West Richland sells land intended for supercar project for $1.15 million

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SSC North America said plans for manufacturing plant ‘to ramp back up’

West Richland land intended for a 40,000-square-foot manufacturing center, showroom and museum for exotic supercars recently was sold for $1.15 million to a Tri-City home builder.

Despite years of delays and the sale of the nearly five acres to developer Ron Asmus in October, SSC North America LLC still plans to build the facility.

Plans haven’t changed and the project is moving forward.

Jerod Shelby, owner and founder of SSC North America

“Plans haven’t changed and the project is moving forward. We had to put the land in Mr. Asmus’ name due to the structure of our construction financing,” said Jerod Shelby, owner and founder of the company.

Shelby said work should pick up again soon on the project.

“There has been a lot of recent progress in the background and the construction project is preparing to ramp back up,” he said. “We can provide more formal details in the next few months.”

The 4.8-acre property at 2943 Belmont Blvd. is zoned for automotive manufacturing for at least the next four or more years.

SSC North America, founded by Shelby in 1999, builds exotic supercars.

Six years ago, SSC North America introduced the Tuatara prototype model, which has a projected top speed of 276 mph. It also is estimated to cost a customer $1 million.

An earlier SSC North America car, the Ultimate Aero, set a Guinness world record for driving 257 mph in 2007. It was the fastest speed ever for a production car.

Shelby, who grew up in the Tri-Cities, has wanted to build his headquarters in West Richland.

With the help of the city, the company broke ground on the $6 million facility in 2013. The land is in the Belmont Business District, near Keene Road and Belmont Boulevard, across the street from the new Leona Libby Middle School.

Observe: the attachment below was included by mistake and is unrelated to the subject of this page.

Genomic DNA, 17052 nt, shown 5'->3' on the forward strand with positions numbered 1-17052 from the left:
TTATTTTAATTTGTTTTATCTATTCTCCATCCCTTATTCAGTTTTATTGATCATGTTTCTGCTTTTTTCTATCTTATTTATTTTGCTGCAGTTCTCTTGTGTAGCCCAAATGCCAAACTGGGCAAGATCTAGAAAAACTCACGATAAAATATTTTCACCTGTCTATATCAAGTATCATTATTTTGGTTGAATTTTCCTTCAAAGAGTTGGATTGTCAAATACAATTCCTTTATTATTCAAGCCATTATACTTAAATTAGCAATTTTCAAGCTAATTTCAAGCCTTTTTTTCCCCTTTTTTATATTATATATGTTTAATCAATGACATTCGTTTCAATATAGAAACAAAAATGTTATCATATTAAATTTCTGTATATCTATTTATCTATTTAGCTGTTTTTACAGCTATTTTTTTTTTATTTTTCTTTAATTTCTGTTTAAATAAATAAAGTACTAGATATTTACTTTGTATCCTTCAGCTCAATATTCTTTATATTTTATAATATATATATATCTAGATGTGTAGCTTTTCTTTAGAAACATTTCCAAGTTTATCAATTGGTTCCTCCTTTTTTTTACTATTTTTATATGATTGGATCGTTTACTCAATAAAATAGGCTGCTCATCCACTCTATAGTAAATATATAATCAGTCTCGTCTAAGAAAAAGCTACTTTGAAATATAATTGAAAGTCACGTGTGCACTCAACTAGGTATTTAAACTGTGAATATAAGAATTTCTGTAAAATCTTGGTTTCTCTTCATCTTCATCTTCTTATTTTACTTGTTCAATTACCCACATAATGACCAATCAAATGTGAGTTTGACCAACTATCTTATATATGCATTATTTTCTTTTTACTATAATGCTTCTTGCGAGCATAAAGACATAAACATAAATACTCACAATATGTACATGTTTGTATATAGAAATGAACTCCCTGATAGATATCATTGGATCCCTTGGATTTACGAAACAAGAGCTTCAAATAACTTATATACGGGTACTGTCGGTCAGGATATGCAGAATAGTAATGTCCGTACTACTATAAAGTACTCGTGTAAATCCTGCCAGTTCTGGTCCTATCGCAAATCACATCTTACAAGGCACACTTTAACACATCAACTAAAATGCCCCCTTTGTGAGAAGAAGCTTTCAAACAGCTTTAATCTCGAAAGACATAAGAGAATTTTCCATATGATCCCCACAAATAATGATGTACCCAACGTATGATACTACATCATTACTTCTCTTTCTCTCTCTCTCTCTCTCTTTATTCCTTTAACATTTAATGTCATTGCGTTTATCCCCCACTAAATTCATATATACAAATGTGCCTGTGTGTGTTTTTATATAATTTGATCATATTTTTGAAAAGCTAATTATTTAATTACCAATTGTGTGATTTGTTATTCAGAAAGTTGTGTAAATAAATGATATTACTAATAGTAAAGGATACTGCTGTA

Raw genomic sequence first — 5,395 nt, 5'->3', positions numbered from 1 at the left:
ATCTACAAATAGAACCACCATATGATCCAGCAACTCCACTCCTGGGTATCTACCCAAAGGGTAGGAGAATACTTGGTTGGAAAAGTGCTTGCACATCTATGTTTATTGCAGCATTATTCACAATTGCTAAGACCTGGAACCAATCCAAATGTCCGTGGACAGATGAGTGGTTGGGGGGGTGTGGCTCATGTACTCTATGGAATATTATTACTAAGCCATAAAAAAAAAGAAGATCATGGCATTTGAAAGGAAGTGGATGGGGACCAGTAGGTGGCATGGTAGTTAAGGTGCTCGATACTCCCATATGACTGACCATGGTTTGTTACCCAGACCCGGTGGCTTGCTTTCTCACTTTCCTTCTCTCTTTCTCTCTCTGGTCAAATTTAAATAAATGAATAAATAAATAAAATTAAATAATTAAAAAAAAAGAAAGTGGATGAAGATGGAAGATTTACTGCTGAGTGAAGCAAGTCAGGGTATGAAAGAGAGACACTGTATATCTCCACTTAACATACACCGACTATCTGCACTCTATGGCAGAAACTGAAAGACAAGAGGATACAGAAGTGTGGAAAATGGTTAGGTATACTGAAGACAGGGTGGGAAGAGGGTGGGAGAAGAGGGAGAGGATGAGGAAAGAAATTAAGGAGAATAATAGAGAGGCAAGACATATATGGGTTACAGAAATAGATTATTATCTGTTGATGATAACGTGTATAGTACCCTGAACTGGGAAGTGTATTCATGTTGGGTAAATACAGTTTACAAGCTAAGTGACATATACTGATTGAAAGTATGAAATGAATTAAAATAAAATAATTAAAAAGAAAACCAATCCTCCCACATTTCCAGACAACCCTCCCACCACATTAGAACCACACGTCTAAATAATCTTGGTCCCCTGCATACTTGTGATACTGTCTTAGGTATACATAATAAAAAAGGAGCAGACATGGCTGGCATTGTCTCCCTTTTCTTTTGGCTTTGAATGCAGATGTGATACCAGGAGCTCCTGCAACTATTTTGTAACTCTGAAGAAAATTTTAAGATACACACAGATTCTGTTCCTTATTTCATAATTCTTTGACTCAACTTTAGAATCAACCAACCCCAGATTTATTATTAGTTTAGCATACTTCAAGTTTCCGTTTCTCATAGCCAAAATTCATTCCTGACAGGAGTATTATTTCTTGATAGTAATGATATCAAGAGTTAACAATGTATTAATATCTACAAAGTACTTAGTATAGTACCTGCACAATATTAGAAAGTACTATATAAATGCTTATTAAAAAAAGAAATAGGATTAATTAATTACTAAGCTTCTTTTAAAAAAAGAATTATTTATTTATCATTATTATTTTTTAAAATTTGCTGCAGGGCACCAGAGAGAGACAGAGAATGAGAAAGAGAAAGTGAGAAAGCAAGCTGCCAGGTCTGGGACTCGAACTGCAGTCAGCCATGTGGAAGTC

But problems with financing have stalled the project.

Last year, in November, Shelby – with the help of Asmus, who partnered with him on the deal – was able to secure a $16 million bank loan to get the project back on its feet in December 2016.

The original plans were for the facility to be completed by August.

As far as the city of West Richland is concerned, the project is still a go, despite the setbacks.

“(Jerod) came back at us earlier this year, saying that he wanted to buy the land,” said Roscoe Slade III, public works director for the city of West Richland. “Instead of it being a public-private project, it’s a totally private project now. In the city’s eyes, (the transaction) hasn’t changed a thing.”

The West Richland City Council approved a plan in September to sell the land to SSC in October.

The mayor, Shelby and Asmus inked the $1.15 million deal in early October.

Slade said the deed on the land is structured for automotive manufacturing through 2022.

West Richland has supported the project with an $829,000 zero-percent interest loan from the Washington Community Economic Revitalization Board to help pay for infrastructure such as curbs, gutters and sidewalks. Benton County contributed $55,000 to the project.

With the recent property sale, the 20-year loan has been paid.

“We took the money we got from the sale, and we paid off the loan,” Slade said.

After paying off the loan and returning the money contributed by Benton County, the city’s general fund netted about $270,000 from the sale, minus closing fees, according to city documents.

Jeffrey Morrow

Jeffrey Morrow

Jeff Morrow retired from the Tri-City Herald in 2015. Jeff spent 30 years on the Herald’s sports staff, including the last 19 as the sports editor. Although he likes to write, Jeff still finds time to travel, golf and take care of his family’s three dogs. He and his wife of 31 years, Connie, have two adult daughters.

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